Monday, November 21, 2011

The Family Chuckle

My long-time friend, Donna Scofield, has been writing a weekly column, The Family Chuckle, for our local newspaper for a number of years. I'm happy to say her collection of wit and wisdom is about to appear in book form, just in time for Christmas. FYI, the book's cover features the farm house where Donna and her family once lived. The Family Chuckle will be available soon from Amazon and your local bookstore and I say, "It's about darn time!"
Welcome to Book Blather, Donna.      

   I had pretty much decided to self-publish by the time I read postings on the subject on this blog. The information gained here gave me just the little nudge I needed to replace words with action.
         I’ve been writing for years, some it not the kind you’re proud of. My first word processor was purchased with money earned by writing “true confessions”…those lurid first-person accounts of passion and heartbreak. The author is required to sign a document stating that the story happened to her, or could have happened to her or someone she knew. It was quick and easy, but the plot farm suffered a drought when the people at work leaned that many of my stories came from little tidbits overheard in the break room. I was ready to quit, anyhow. My tee-totaler mother was very upset with my last story, “Mom Loved Us, but She Loved the Bottle More.
         Next I sold a romance novelette to Harlequin/Silhouette…a step up from true confessions, but a very shallow step. The amazing part of that feat is that I don’t even like romances, and never read them.
         I decided it wasn’t fun to write stuff you were ashamed of, so I tried a different genre.  I came close with a chapter book for middle-grade readers, about a couple of big-city boys experiencing the Oregon Trail by time travel. It got out of the slush pile at a reputable children’s fiction publisher, was read by a copy editor and passed up the line to the next one. He liked it, and wanted a bibliography. I’d done mountains of research about the subject, so I spent a day going through my material and produced a very satisfactory bibliography. That’s when they decided their firm didn’t do time travel.  
         Humor jump-started my writing life. I was going to say “career” instead of life, but decided that lying should only be allowed when it makes something funnier.  If writing was my career, I’d be eating cat food and sleeping in a refrigerator box.
          Soon I had a big file of short family humor pieces, and no market for them until a friend from writers’ group took charge. She and I picked out a few of the pieces we liked best, and she wangled an appointment with one of the editors at the Yakima Herald Republic newspaper. Evidently it’s easier to be pushy for someone else than for yourself. Or maybe she just had some agent genes in her make-up. Whatever the reason, she succeeded, and nine years ago the newspaper began publishing my column twice a month.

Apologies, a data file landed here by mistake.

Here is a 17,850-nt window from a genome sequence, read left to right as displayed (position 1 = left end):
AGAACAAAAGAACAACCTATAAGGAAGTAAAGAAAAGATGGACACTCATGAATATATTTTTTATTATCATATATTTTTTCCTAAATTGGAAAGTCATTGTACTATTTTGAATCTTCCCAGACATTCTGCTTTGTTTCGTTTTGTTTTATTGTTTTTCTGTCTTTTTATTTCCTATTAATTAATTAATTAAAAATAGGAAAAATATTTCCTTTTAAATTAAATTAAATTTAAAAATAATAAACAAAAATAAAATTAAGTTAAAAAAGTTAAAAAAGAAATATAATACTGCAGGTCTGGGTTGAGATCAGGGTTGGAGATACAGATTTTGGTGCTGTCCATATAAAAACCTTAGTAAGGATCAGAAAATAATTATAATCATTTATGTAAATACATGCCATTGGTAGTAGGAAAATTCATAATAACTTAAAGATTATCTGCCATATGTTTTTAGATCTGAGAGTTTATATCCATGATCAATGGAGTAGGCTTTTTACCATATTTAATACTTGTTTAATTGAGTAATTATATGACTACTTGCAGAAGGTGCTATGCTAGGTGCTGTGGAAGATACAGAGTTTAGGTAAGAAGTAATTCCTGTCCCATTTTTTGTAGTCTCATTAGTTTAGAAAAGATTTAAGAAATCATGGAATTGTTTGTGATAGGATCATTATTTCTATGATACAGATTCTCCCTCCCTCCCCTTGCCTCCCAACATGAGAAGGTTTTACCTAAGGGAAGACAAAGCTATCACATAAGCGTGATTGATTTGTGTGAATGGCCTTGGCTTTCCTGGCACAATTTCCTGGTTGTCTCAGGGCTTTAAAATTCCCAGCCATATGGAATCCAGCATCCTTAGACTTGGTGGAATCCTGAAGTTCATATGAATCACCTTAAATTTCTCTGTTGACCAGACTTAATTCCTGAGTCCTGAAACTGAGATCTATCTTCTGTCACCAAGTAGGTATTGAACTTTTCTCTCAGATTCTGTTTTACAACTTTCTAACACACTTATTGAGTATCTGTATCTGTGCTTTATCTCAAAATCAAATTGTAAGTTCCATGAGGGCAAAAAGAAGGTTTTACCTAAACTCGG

Quite a few people asked if the columns were available in book form; said they’d really love to have a copy.  I formatted a collection of columns and began stalking agents and publishers on the internet. When that failed I investigated self-publishing. Absolute Write and Writer Beware web sites were helpful in learning which to avoid. Many of them sound promising until you get right down to the nitty-gritty…how much it would cost. I decided that paying three-thousand (or more) dollars to hold my book in my hand really defined the meaning of “vanity press.” Many of the companies  threw a monkey-wrench into the works by adding expensive requirements at extra cost, like having the manuscript read by a reputable copy editor (with their own company, of course). One that seemed like a perfect fit for my book advertised that it would cost me nothing; they made their money from the sale of the book. Unfortunately, you had to hire a four thousand dollar marketing specialist.
         So I’m going with Lulu. I’ve talked to people who were pleased with their service. I’m paying to have the book professionally formatted, and the cover designed by somebody who knows what they’re doing. If this works, I’ve got an historical fiction book ready to go. If I’m not satisfied with Lulu, I might try CreateSpace.
         I’m not going to wait for the publisher angel to perch on my shoulder. As Erma Bombeck said, I’m too old to buy green bananas and wait for them to ripen. I’ll do whatever I can to sell the book: have signings (if my pushy friend can get them for me), give out bookmarks, buy an ad in the Herald and hope they can put it right beside my column.
         I know I won’t be the next Nora Roberts. I don’t think she writes all those books herself, anyhow. I think she has a stable of ghost-writers. I’d just like to break even., so I’ll start small. At a writers’ conference I met a columnist from Idaho whose readers urged her to print a column of her books. “Now I’ve got boxes of the damned books stacked in my basement,” she snarled.
         But on the positive side, our family decided that this is the Christmas we’re only giving handmade gifts. Hah! My Christmas shopping’s almost done!  



  1. What a great interview! I love Donna's journey as a writer and her "voice" really shines through. The book sounds like a lot of fun. Let us know when it's available!

  2. I agree. Donna's voice is unique and it definitely shines through in her columns. When her book comes out, I'll be sure to post it on Book Blather.